It was just supposed to be a gag.
The cameo would have been in the first Spider-Man movie, not Spider-Man 2, so keep in mind that it was in the very early days of the current era of Marvel movies. The first X-Men movie had just come out, and that was it.
Jackman refers to the idea as just a gag, but given how fans can be, and how much Marvel seems to listen to their fans, it may have established a shared or at least cotigunious universe. Marvel was probably at least a little bit interested in establishing that precedent too.
The quote you are thinking of is this:
Huffington Post: I read where you were saying how much you’d like to act opposite Robert Downey Jr. as Iron Man, but of course the studio rights prevent that. Is there anything stopping you from just walking by in a scene where the character’s name isn’t mentioned?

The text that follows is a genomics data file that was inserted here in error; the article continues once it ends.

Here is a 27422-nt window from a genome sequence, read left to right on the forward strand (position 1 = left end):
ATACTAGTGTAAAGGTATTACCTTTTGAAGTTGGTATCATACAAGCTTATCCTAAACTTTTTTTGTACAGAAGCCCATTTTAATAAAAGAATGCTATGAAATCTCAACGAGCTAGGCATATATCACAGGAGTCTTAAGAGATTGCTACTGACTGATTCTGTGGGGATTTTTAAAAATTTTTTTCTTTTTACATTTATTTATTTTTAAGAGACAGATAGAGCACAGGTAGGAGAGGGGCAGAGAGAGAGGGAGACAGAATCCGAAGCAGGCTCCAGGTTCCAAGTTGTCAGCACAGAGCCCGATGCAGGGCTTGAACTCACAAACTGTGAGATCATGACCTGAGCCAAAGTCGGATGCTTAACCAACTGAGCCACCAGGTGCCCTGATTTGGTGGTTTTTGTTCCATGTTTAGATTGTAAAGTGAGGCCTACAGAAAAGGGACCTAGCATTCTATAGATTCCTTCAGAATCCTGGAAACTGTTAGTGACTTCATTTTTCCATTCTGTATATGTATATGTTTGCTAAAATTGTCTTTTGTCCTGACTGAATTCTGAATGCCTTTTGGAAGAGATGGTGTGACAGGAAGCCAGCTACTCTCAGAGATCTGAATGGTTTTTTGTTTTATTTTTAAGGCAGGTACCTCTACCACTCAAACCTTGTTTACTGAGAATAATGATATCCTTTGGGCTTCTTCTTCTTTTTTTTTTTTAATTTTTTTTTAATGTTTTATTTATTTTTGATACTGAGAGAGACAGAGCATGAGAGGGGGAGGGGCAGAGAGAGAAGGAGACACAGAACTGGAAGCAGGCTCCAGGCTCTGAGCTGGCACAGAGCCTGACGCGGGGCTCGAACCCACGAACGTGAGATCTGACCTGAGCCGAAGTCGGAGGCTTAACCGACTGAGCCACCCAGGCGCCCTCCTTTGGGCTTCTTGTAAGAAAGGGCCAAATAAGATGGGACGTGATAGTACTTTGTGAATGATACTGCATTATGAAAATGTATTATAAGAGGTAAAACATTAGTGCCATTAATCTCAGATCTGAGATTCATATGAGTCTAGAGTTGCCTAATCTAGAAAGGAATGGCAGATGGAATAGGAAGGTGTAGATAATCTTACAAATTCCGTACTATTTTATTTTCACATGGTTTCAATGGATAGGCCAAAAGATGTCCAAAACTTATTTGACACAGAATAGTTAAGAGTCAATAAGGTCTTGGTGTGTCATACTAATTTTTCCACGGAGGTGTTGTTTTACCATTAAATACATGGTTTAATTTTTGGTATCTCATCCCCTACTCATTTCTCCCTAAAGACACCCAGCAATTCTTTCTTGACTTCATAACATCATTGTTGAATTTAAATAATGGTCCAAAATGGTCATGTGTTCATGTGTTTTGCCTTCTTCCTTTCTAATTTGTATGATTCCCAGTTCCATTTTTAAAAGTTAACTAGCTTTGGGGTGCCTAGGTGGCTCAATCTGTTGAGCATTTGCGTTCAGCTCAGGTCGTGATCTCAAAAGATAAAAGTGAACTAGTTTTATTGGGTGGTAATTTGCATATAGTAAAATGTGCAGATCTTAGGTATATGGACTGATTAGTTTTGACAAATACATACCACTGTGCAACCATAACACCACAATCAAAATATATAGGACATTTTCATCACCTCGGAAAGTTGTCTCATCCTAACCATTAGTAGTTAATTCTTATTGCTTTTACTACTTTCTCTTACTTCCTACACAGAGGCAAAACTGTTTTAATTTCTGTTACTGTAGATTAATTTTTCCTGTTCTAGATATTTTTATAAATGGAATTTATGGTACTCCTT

Hugh Jackman: In the first “Spider-Man” — Kevin Feige reminded me of this — we really tried to get me to come on and do something, whether it was a gag or just to walk through the shot or something. The problem was, we couldn’t find the suit. The suit was stuck in some thing. And so when they were in New York when I was there, we couldn’t get it together. So, you know, I actually asked some high level people about it. Because the optimist in me goes, “Why not? Why can’t we do it? You know, a split cast or whatever?” And someone reminded that the amount of money Fox paid compared to the amount of money Disney paid is very different [laughs]. So how you split that pie up? God knows. But in the comic books, what’s great about it is they’re just mashing together all the time — and it’s awesome. And people are like, “Yeah, well, let’s get this one with that!” And, you know, I still think, one day, there may be an ability to do it.